Cort Lane: That’s a really good point. I suppose that makes more sense for this show. We don’t like to use a lot of flashbacks. We like to stay in the moment so the story feels very relevant. Like it’s happening now and you are experiencing it. That’s a really great point about using her as somebody with the same arc, we didn’t have to revisit much of the flashback to find those emotional beats.

Marvel.com: And when you do, you can do it like you did, with just a 30 second flashback but still have it resonate because we saw the exact same thing. What about your favorite moments from this episode?

Cort Lane: Mine is, this is going to sound weird, but when Iron Man is firing his repulsors and goes “Pieu, pieu. Pieu, pieu, pieu” and Adrian Pasdar did that in such a funny way...I don’t know, it just cracks me up. On “Marvel's Ultimate Spider-Man,” Brian Michael Bendis liked to make that joke in scripts and even referred to lasers as “pieu pieu” guns. It just made me think of Brian and just all of that. It’s a funny moment for Adrian and for Iron Man.

Marvel.com: That was actually my second favorite one of the episode.

Cort Lane: What was your favorite? I always loving hearing this.

Marvel.com: My favorite also was Iron Man-related, but it was when Clint comes into the circus and he sees all of the Avengers in all their Bondian circus death machines. You cut to Iron Man and you see the fuse lighting on the cannon he's in, and Tony just has the strangest grin on his face.

Cort Lane: He enjoys waiting for death. He’s just so excited!

Iron Man joins the circus

Marvel.com: Yeah. He looks like he’s just blissed out of his mind. Something about that just made me laugh out loud.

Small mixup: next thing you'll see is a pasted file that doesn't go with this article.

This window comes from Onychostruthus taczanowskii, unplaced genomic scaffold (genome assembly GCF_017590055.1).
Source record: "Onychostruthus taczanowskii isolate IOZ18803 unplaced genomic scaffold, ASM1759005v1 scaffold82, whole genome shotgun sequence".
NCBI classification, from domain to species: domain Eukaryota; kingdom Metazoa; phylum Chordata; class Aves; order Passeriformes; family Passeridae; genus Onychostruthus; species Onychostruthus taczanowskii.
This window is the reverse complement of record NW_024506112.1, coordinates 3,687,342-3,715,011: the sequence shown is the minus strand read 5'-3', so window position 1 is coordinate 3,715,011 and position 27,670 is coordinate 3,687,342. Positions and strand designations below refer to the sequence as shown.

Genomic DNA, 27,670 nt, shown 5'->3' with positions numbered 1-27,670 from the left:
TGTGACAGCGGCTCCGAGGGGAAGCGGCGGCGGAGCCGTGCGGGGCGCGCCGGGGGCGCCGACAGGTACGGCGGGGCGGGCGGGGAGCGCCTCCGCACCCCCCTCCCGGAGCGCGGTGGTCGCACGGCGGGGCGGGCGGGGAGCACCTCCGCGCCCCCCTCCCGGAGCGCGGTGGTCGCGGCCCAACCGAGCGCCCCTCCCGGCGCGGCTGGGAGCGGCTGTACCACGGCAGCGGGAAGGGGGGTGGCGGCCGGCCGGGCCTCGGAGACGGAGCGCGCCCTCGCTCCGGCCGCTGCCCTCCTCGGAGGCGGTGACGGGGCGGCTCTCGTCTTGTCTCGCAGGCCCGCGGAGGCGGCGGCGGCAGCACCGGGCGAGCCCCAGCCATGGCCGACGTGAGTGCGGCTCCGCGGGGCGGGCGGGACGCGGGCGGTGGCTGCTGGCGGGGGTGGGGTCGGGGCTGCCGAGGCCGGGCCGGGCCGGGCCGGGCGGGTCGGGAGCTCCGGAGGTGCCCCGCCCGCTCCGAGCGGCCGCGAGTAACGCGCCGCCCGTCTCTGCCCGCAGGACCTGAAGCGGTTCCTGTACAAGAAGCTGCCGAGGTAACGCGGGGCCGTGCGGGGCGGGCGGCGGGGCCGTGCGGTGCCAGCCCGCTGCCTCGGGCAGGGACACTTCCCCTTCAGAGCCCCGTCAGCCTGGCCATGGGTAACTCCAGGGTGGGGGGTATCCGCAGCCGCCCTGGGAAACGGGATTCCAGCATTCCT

Cort Lane: You would think that the wacky mind controlled circus getup stuff would be funnier on other characters, particularly Hulk, but it actually plays most funny on Iron Man. I have no idea why.

Marvel.com: Very true. Coming up we’re getting close to wrapping up the season. We now have 2 episodes left, so what have we got going on?

Cort Lane: The last two episodes, to put it simply, are the epic conclusion of the Avengers vs. the Cabal storyline from this season. I will tell you that the Tesseract is in play for the storyline. I will tell you that some bad things happen to our characters. Two of them emerge very changed, even visually very changed.

The villains have nearly as interesting a story to play out in this two-part finale as the heroes do. We’ve always know that [the Cabal] could betray each other, but the consequences of that and how some of them would actually come together through that is actually very interesting to see.

But, ultimately, this is a story about the Avengers taking everything that they’ve learned and every last bit of teamwork and unity and friendship and respect and, in Iron Man’s case, leadership that they’ve worked on all season, and seeing it all put to the test. It doesn’t go very well at first.

It’s very, very big. Universe shattering with a massive cosmic twist at the end.

Watch "Marvel's Avengers Assemble" and more every Sunday morning beginning at 8:00 a.m. ET inside Marvel Universe on Disney XD!